All registered vehicles that are being driven in Queensland need a safety certificate. You’ll need to get a new safety certificate every time you’re selling a vehicle, and when you’re registering one.

From the moment you offer a registered vehicle for sale—whether you’re advertising online or in print, or on the vehicle itself—you need to display a safety certificate, and in an obvious area where it can be seen (like the windscreen or window). This is important, because you can be fined a lot if you don’t have a certificate, or display it clearly. You might also need a safety certificate if you’ve let your registration expire, and are re-registering it.


If you’re selling a vehicle for parts, you don’t need a safety certificate, but you must de-register the vehicle before you sell it. You also won’t need a safety certificate if you’re inheriting the vehicle form a deceased estate, you’re trading it between spouses, or you’re living in a remote or exempt location. It’s important to thoroughly check with the transport department if you think you meet any of these criteria, because safety certificates are important, and you could be fined a lot for not having one when you need one.

The only businesses in Queensland who can conduct vehicle inspections and issue safety certificates are the approved inspection stations (AIS). But even though there are strict criteria for registration as an AIS, not all businesses are the same: choose a service provider with broad experience and a strong reputation, and you’ll be certain of where your vehicle lies against the safety standards it’s bound by.

What happens if your vehicle doesn’t pass a safety inspection

There’s always a chance that your vehicle won’t pass a safety inspection, and it won’t be eligible for a safety certificate. But it’s not the end of the world, and you’ll have a few options.


If your AIS can’t do the repairs your vehicle needs in order to be approved for a safety certificate, but the vehicle is in a generally safe condition, you can get an unregistered vehicle permit and drive the vehicle directly to where it can be fixed. Otherwise, your vehicle must be towed (whether that’s to your home, or to a repairer).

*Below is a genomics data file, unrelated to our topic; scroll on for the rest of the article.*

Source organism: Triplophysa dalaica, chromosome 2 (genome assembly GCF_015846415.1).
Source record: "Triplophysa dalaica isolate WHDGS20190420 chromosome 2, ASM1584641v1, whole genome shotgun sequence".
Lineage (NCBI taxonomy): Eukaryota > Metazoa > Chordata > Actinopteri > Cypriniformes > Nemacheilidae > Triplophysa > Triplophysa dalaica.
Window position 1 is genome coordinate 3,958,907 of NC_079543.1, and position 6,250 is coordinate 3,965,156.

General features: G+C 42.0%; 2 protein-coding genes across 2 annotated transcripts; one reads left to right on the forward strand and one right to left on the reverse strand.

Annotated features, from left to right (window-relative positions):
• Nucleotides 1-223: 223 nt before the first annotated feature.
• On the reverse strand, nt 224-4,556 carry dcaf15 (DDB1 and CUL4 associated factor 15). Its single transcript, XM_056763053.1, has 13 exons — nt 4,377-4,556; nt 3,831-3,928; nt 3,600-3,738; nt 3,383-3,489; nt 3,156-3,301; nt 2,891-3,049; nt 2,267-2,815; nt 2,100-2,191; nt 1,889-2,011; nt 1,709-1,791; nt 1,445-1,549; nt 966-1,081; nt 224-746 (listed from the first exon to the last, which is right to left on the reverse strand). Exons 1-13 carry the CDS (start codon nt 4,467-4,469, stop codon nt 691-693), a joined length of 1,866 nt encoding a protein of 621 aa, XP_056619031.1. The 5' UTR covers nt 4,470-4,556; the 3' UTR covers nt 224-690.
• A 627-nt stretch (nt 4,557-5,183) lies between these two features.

You have 14 days to repair the problem, and you’ll have to have it re-inspected. You don’t need to go to the same inspector, but you’ll have to pay the fee again. If your vehicle can’t be repaired, you won’t be issued a safety certificate, and you will not be legally allowed to sell or drive it.

Full mechanical inspections

Even if your vehicle passes inspection and you get a safety certificate, it’s still not a full mechanical inspection. There might be quite significant mechanical issues with the vehicle, and it might need quite a lot of work to get beyond the bare minimum roadworthiness requirements. If you want your vehicle to be safer for you, or the person you’re selling it to, you should consider having a comprehensive inspection.

Having a full inspection, and the service and repairs you need to bring your vehicle up to a higher safety standard, will give you peace of mind that your vehicle is reliable and in good working order. It could also go a long way to helping you sell your vehicle, because many people won’t buy a used car without one—so it’s well worth considering.